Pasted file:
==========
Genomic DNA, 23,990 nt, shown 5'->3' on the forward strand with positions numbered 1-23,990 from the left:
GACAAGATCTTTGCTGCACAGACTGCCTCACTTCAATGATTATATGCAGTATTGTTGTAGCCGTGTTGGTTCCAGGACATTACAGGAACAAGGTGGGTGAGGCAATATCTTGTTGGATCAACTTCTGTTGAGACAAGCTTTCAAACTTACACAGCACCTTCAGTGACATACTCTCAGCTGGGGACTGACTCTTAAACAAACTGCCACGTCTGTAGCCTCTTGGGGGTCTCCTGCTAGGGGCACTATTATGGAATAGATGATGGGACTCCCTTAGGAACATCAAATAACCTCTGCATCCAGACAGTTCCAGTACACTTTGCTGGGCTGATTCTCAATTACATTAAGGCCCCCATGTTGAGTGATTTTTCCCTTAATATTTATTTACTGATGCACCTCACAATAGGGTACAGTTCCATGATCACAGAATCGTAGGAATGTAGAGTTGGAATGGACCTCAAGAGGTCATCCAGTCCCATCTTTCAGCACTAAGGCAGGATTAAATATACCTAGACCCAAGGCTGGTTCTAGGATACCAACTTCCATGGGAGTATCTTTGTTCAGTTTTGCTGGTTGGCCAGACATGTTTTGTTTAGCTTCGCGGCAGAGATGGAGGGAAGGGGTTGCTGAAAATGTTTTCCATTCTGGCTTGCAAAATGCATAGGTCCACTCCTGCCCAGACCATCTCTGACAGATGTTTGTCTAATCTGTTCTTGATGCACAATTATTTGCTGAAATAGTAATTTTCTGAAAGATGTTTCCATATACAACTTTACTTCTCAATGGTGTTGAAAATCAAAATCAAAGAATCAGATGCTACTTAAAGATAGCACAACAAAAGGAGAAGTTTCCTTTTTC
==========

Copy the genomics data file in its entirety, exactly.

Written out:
Genomic DNA, 23,990 nt, shown 5'->3' on the forward strand with positions numbered 1-23,990 from the left:
GACAAGATCTTTGCTGCACAGACTGCCTCACTTCAATGATTATATGCAGTATTGTTGTAGCCGTGTTGGTTCCAGGACATTACAGGAACAAGGTGGGTGAGGCAATATCTTGTTGGATCAACTTCTGTTGAGACAAGCTTTCAAACTTACACAGCACCTTCAGTGACATACTCTCAGCTGGGGACTGACTCTTAAACAAACTGCCACGTCTGTAGCCTCTTGGGGGTCTCCTGCTAGGGGCACTATTATGGAATAGATGATGGGACTCCCTTAGGAACATCAAATAACCTCTGCATCCAGACAGTTCCAGTACACTTTGCTGGGCTGATTCTCAATTACATTAAGGCCCCCATGTTGAGTGATTTTTCCCTTAATATTTATTTACTGATGCACCTCACAATAGGGTACAGTTCCATGATCACAGAATCGTAGGAATGTAGAGTTGGAATGGACCTCAAGAGGTCATCCAGTCCCATCTTTCAGCACTAAGGCAGGATTAAATATACCTAGACCCAAGGCTGGTTCTAGGATACCAACTTCCATGGGAGTATCTTTGTTCAGTTTTGCTGGTTGGCCAGACATGTTTTGTTTAGCTTCGCGGCAGAGATGGAGGGAAGGGGTTGCTGAAAATGTTTTCCATTCTGGCTTGCAAAATGCATAGGTCCACTCCTGCCCAGACCATCTCTGACAGATGTTTGTCTAATCTGTTCTTGATGCACAATTATTTGCTGAAATAGTAATTTTCTGAAAGATGTTTCCATATACAACTTTACTTCTCAATGGTGTTGAAAATCAAAATCAAAGAATCAGATGCTACTTAAAGATAGCACAACAAAAGGAGAAGTTTCCTTTTTC